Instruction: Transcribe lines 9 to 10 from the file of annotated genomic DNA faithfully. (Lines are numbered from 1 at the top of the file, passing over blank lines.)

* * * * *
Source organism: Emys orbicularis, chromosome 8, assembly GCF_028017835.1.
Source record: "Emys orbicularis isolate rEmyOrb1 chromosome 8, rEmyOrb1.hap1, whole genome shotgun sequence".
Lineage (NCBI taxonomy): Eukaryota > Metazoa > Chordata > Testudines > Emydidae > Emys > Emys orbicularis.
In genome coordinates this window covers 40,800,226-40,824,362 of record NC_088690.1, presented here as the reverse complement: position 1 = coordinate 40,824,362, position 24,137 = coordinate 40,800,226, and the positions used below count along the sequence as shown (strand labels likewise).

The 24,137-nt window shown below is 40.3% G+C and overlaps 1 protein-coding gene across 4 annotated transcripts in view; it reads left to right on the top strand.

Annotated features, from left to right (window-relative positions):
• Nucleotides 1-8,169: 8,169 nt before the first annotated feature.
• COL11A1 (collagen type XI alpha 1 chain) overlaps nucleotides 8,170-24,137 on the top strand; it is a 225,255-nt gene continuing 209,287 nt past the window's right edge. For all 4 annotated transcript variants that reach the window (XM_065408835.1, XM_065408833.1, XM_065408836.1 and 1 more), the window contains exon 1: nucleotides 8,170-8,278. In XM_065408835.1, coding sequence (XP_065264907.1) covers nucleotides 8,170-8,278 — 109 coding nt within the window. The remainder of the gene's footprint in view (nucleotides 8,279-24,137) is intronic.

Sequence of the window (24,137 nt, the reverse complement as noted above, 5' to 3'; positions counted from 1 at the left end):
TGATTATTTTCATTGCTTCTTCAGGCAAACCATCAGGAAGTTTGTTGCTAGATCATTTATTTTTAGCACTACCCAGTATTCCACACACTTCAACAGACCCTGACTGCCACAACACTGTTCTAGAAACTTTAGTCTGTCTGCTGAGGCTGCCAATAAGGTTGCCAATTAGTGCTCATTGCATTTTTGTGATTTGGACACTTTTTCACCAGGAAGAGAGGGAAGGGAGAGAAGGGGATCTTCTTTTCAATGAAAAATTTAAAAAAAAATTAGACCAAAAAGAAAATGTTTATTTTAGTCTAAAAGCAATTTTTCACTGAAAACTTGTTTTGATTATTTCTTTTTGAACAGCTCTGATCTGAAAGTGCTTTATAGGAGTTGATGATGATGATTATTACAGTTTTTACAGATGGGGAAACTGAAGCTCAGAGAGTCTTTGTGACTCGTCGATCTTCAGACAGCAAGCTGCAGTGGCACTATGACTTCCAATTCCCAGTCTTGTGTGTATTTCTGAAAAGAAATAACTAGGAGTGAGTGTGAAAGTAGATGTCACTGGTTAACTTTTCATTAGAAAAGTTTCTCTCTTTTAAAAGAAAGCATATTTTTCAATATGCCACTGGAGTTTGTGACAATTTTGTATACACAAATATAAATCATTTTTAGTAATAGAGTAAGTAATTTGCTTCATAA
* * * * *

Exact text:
Sequence of the window (24,137 nt, the reverse complement as noted above, 5' to 3'; positions counted from 1 at the left end):
TGATTATTTTCATTGCTTCTTCAGGCAAACCATCAGGAAGTTTGTTGCTAGATCATTTATTTTTAGCACTACCCAGTATTCCACACACTTCAACAGACCCTGACTGCCACAACACTGTTCTAGAAACTTTAGTCTGTCTGCTGAGGCTGCCAATAAGGTTGCCAATTAGTGCTCATTGCATTTTTGTGATTTGGACACTTTTTCACCAGGAAGAGAGGGAAGGGAGAGAAGGGGATCTTCTTTTCAATGAAAAATTTAAAAAAAAATTAGACCAAAAAGAAAATGTTTATTTTAGTCTAAAAGCAATTTTTCACTGAAAACTTGTTTTGATTATTTCTTTTTGAACAGCTCTGATCTGAAAGTGCTTTATAGGAGTTGATGATGATGATTATTACAGTTTTTACAGATGGGGAAACTGAAGCTCAGAGAGTCTTTGTGACTCGTCGATCTTCAGACAGCAAGCTGCAGTGGCACTATGACTTCCAATTCCCAGTCTTGTGTGTATTTCTGAAAAGAAATAACTAGGAGTGAGTGTGAAAGTAGATGTCACTGGTTAACTTTTCATTAGAAAAGTTTCTCTCTTTTAAAAGAAAGCATATTTTTCAATATGCCACTGGAGTTTGTGACAATTTTGTATACACAAATATAAATCATTTTTAGTAATAGAGTAAGTAATTTGCTTCATAA